Gas stations across the country are the latest to be hit by the shortage of truck drivers, leading to widespread disruption as supermarkets continue to see empty shelves as well.
Heavy truck driver Jason Garland said The independent that Christmas will reveal the worst of the crisis as the demand for food and goods increases.
“I don’t think the problem has arisen yet,” Garland said.
He added, “Christmas is going to be the biggest problem because people will be buying their food wholesale for family dinners and then you also have Amazon and the big online retailers who will be moving a lot more than they are moving. now. ”
Mr Garland, who has worked in the heavy-duty industry for five years, said customers can expect delivery delays, with options like next day deliveries probably not as readily available.
“It didn’t happen overnight”
Truck driver Jon Clarke said the driver shortage has been going on for years. The 14-year-old driver said poor conditions and lack of investment forced drivers to leave the area without recruiting younger staff into the area.
“It didn’t happen overnight, anyone who does the job will tell you that we all saw it coming a long time ago,” Mr. Clarke said. The independent.
He added: “It has been coming for years. “
Mr Clarke, who drives trucks across mainland Europe, said the salary and pay of truck drivers made the job unattractive. He argued that although the public was in an uproar over the increase in the wages of heavy truck drivers, until the recent spikes, his wages have remained the same for the past 10 years.
He also lamented the poor facilities in the UK available to drivers.
“Parking at one of the UK petrol stations costs over £ 30 a night if you can get in. The facilities are dire you can’t eat anything good except take out and you have showers I would ‘don’t wash my dog - as long as the infrastructure isn’t there you won’t attract people to a career, ”he said.
A European Union official said on Monday that drivers were unlikely to be tempted to return to the UK, citing low wages and a lack of good facilities.
Mr Clarke said better facilities and increasingly comparable salaries in Europe would prevent drivers from accepting the UK’s three-month visa invitation.
Brexit, the coronavirus and people leaving the industry created a ‘perfect storm’, Mr Clarke added, but he insisted the government had been warned about driver burnout for a decade and no hadn’t done enough.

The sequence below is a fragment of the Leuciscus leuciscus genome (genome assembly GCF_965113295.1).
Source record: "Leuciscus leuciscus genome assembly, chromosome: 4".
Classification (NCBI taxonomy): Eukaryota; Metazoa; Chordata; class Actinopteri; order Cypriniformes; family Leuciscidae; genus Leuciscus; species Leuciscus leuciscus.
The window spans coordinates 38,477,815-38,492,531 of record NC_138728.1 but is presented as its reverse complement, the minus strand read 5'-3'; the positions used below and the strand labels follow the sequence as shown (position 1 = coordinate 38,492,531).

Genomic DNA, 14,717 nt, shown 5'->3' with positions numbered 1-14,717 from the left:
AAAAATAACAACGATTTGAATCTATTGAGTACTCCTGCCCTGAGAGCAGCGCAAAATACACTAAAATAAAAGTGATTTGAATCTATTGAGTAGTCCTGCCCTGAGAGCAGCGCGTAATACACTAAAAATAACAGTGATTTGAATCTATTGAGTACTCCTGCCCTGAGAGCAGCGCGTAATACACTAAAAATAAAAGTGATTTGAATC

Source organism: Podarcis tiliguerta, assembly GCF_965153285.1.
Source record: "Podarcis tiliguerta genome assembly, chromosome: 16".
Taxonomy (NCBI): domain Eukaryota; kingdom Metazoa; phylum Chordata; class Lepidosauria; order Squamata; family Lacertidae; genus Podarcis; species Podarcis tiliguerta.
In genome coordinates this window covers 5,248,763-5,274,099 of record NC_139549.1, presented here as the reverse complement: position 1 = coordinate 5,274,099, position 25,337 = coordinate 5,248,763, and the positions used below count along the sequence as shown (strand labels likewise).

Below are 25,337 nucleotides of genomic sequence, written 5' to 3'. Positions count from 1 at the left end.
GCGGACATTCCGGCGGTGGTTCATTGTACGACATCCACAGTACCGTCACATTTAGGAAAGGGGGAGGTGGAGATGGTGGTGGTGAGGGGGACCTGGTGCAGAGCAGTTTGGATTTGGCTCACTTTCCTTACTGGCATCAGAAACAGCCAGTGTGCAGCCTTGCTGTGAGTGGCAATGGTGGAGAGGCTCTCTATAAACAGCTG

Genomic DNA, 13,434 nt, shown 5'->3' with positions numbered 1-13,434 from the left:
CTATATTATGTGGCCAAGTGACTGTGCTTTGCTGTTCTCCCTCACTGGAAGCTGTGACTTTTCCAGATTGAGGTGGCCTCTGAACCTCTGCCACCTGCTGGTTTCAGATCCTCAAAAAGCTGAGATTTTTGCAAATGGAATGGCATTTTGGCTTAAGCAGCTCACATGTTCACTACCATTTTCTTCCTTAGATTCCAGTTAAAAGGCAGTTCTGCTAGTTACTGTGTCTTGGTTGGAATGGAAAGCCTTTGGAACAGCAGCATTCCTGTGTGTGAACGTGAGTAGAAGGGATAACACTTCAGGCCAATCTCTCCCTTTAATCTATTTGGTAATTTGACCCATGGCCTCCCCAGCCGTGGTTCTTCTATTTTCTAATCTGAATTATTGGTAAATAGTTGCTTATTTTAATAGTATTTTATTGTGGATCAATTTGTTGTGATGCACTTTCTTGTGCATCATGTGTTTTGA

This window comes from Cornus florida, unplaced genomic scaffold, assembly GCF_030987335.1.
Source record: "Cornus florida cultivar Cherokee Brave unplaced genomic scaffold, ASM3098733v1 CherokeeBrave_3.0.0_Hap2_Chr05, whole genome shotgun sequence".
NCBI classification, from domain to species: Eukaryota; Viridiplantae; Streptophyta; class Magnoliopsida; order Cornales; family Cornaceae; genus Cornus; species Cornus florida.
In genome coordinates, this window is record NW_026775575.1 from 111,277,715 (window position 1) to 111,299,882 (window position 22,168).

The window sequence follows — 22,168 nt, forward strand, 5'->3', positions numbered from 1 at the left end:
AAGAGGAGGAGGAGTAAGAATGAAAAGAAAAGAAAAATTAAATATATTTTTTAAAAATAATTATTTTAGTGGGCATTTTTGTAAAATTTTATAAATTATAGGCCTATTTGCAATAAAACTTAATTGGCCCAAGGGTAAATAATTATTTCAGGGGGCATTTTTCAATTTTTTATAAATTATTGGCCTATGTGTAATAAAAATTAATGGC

“All countries lack drivers. Make it an attractive career, get grants to people who are genuinely interested. There are people who are interested but cannot afford it. Make grants available to them, ”said Clarke.
“The worst will be at Christmas”
Krzysztof Turkowski, who has worked in the heavy-duty sector for half a decade, also pointed out that the worst shortages are yet to come.
“It will only get worse before it gets better, but people panicking buying doesn’t help in any way,” Turkowski said. The independent.
“I think the worst will be seen at Christmas,” he added.
On the reasons for the disruptive shortages, Mr Turkowski also agreed that a lack of investment in recruiting and mistreating drivers led to the deficit. He added that the confusion over Brexit caused many of his Polish friends to return home.
He said that the drivers were not properly recognized for working “60 to 70 hours a week” and that the workers were heroes only when needed, but “as soon as the shortage is over you are a nuisance ”.
Panic buying days have left many people without fuel as forecourts across the country are forced to close after running out of fuel.
The British Medical Association has called on the government to provide additional support for key workers to access fuel as disruptions risk hampering the delivery of care in the NHS.
A spokesperson for the Department of Transportation said: “We are taking a series of measures to support the industry, including streamlining the process for new heavy truck drivers and increasing the number of test drives. Progress has already been made in testing and hiring, with improved wages, working conditions and diversity.